Have you ever thought about access to drinkable water?
The issues in Flint, Michigan, have brought this topic to the forefront in many ways but rarely, if ever, do we ponder it.
Water is something citizens of the United States often take for granted.
The Outreach Program, a non-profit that primarily provides meals and more for those in need, has made it a part of their mission to bring clean water to those most in need.
The organization started when Floyd Hammer and Kathy Hamilton were moved by the great need in Tanzania while on a mission trip to renovate a leprosy hospital in 2004. To date, The Outreach Program has provided 300 million meals to children in 15 countries.
Through continuous innovation, The Outreach Program has found much success in reaching those in need.
Their latest project is a scaled-down version of a water purifier that creates chlorine from saltwater, which can then be added into contaminated water, making it safe to drink.
The idea began after debating whether the same technology that purifies swimming pool water could be scaled down to help those in need of clean drinking water.
After many years of perfecting and refining their device, they began introducing the technology during their medical missions to keep their travelers safe.
What they initially thought would be instantly adopted by the locals in Tanzania proved to be more difficult. Tanzanians weren't used to the taste of the chlorinated water, so the introduction took time.
After tweaking the chlorine concentrations to palatable levels, The Outreach Program began providing a device that converts 2.5 ml of water and a small amount of salt, using electrolysis, into a disinfectant that can purify up to five gallons of water.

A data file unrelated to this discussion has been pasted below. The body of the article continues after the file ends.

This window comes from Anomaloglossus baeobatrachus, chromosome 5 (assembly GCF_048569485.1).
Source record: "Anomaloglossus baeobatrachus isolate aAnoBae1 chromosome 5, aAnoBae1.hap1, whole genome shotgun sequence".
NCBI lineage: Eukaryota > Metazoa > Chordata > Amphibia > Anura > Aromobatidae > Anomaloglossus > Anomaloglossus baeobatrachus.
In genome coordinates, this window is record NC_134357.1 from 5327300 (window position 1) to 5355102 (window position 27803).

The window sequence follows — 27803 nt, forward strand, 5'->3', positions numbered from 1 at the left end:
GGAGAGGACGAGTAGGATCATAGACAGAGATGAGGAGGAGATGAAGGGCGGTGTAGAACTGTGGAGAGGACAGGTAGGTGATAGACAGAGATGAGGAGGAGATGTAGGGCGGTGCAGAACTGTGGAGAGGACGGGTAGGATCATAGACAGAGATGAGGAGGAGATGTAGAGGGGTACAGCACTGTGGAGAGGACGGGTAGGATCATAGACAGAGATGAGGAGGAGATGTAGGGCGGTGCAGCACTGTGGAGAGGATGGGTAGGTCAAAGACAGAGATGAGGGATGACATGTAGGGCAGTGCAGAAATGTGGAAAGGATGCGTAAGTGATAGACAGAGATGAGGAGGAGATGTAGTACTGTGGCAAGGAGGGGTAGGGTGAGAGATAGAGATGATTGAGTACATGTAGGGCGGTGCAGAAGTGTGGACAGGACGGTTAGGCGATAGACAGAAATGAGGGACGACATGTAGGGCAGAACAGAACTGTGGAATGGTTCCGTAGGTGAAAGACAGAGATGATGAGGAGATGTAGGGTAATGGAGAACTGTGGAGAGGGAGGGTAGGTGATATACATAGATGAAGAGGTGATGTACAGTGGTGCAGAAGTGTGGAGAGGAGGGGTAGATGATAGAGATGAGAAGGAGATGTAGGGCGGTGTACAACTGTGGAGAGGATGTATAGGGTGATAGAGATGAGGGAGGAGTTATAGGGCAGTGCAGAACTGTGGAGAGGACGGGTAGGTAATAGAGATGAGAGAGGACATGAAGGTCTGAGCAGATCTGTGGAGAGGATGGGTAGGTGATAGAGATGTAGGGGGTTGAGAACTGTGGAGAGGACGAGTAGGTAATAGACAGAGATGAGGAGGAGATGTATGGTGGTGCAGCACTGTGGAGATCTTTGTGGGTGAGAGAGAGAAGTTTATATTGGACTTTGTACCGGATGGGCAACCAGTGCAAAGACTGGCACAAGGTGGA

The device features a rechargeable lithium-ion battery that is capable of completing this purification process many times. It also has an integrated solar panel, but the group had issues with its real-world usability.
Miles Hamilton of the Outreach Program expressed,
"The problem we experience with the integrated solar panels stems from their placement more than their function. Since they are located on the underside of the unit, you can’t charge while making disinfectant. In situations where the unit is being used sporadically, this can lead to an incomplete charge on the batteries."
He continued describing exactly why the LightSaver is the perfect solution for their power needs,
"We like the LightSaver because we can use it continuously while making disinfectant, storing up the solar energy so that when our battery is dead, we can recharge the unit fully. This is more convenient and better for the batteries long term."
A solar panel was the logical choice to recharge the battery as it could provide power each day and keep these incredible machines running.
Concerned about the fragile and heavy nature of crystalline panels, The Outreach Program decided thin-film amorphous silicon was the best choice for their power needs.
The group has included PowerFilm’s rollable solar panels in prior projects where theft and breakage have been a concern. This prior relationship provided the groundwork for their introduction to the LightSaver.
The Outreach Program appreciates the device’s built-in battery and flexible solar panel. These aspects help those at The Outreach Program worry less about power and more about creating clean water for those in need.
The non-profit is currently working on a larger unit that will disinfect 10 times more water per batch. PowerFilm looks forward to powering this new product and seeing what lay on the horizon for everyone at The Outreach Program.